Home Commentaries & Articles Decoding the 42nd ASEAN Summit

Decoding the 42nd ASEAN Summit

The 42nd ASEAN Summit, held in Indonesia in May 2023, was a significant event where member countries discussed crucial topics such as the Regional Payment System, ASEAN Village Network, and the ASEAN Outlook on Indo-Pacific. The summit also addressed pressing regional peace and dispute issues, including the security situation in Myanmar, the South China Sea, and the Korean Peninsula. There was notable enthusiasm regarding the geostrategic construct of the Indo-Pacific. The development of the ASEAN Community remains an ongoing process, with efforts being made to achieve milestones. This commentary aims to provide key takeaways from the summit and analyze ASEAN’s potential in the Indo-Pacific region.

The Cross-Sectoral Cooperation though ASEAN Community Building and post-2025 Vision:  

ASEAN Community Building is a multifaceted and challenging process. However, the establishment of the ASEAN Community in 2015 was a major milestone in the process of ASEAN integration. It is a critical step in promoting peace, stability, and prosperity in Southeast Asia and in the larger region of Indo-Pacific. ASEAN Community is expected to benefit the region through increased intra-regional trade and investments, enhanced economic cooperation within the region, improved regional security, augmented intra-regional cultural understanding, reduced poverty and inequality, and essentially empowering the ASEAN citizens through providing them with a quality life and sustainability.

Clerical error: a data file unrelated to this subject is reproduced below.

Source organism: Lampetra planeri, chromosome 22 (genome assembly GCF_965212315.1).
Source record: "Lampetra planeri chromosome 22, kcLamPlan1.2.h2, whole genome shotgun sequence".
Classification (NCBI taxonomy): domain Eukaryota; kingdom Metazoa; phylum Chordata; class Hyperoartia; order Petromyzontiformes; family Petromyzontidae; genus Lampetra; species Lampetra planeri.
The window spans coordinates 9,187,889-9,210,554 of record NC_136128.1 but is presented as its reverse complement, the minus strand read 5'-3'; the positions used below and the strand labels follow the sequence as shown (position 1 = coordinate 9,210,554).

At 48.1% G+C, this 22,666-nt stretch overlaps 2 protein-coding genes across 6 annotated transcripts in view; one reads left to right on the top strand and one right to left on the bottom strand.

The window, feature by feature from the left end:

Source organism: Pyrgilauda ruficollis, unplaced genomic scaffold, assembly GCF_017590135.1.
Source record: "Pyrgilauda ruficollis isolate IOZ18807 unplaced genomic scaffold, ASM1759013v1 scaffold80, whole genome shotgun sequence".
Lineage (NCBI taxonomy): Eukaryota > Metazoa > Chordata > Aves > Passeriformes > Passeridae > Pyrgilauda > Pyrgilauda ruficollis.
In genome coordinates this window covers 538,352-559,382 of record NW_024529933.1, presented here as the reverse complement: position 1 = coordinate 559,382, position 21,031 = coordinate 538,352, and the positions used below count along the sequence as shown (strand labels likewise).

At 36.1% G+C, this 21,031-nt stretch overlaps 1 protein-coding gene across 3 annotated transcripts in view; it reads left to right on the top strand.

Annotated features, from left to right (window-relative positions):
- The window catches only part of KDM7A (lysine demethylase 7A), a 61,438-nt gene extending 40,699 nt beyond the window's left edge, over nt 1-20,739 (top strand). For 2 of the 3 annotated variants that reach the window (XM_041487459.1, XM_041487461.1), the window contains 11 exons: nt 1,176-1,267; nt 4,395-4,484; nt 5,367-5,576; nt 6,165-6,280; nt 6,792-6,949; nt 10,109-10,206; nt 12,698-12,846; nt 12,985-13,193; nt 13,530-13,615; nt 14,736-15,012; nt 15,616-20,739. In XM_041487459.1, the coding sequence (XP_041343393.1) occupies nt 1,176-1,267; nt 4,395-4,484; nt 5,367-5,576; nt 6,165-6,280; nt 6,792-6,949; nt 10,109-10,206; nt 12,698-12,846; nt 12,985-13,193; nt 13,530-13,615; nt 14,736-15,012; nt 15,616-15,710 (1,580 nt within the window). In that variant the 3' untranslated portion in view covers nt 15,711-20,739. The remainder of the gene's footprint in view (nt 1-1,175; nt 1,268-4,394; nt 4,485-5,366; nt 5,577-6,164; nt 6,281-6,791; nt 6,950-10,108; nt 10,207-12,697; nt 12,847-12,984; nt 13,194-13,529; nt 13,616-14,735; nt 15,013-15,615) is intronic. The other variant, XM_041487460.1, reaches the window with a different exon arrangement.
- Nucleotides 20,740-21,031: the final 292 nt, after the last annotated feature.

The ASEAN Political-Security Community (APSC) is based on the principles of democracy, the rule of law, good governance, and respect for human rights and fundamental freedoms. Both the traditional security threats including armed conflicts, terrorism, and transnational crime, as well as non-traditional security threats including climate change, natural disasters, and pandemics fall under its domain. Over the years, ASEAN has established several agencies and bodies to work on political and security related issues.  The ASEAN Regional Forum (ARF) promotes dialogue and cooperation on political and security issues in the Asia-Pacific region; the ASEAN Defense Ministers Meeting (ADMM) props up dialogue and cooperation on defense and security issues among ASEAN defense ministers; and the ASEAN Political-Security Community Council (ASPCC) is the primary stakeholder in this realm. The ASEAN Economic Community (AEC) is based on the ASEAN Free Trade Area (AFTA), which is a free trade agreement among ASEAN member states; the ASEAN Investment Area (AIA), which is an agreement to promote and facilitate investment among ASEAN member states; and the ASEAN Framework Agreement on Services (AFAS), which is an agreement to liberalize trade in services among ASEAN member states. ASEAN Socio-Cultural Community (ASCC) is founded on the mechanisms of the ASEAN Plan of Action on Social Development; the ASEAN Plan of Action on Culture; the ASEAN Human Rights Declaration; and the ASEAN Declaration on the Protection and Promotion of the Rights of Migrant Workers. This list is not exhaustive as ASEAN continues to add new mechanisms in place.  In this direction, the 42nd ASEAN Summit has endorsed, welcomed and established several instruments and means to advance the process of ASEAN community building.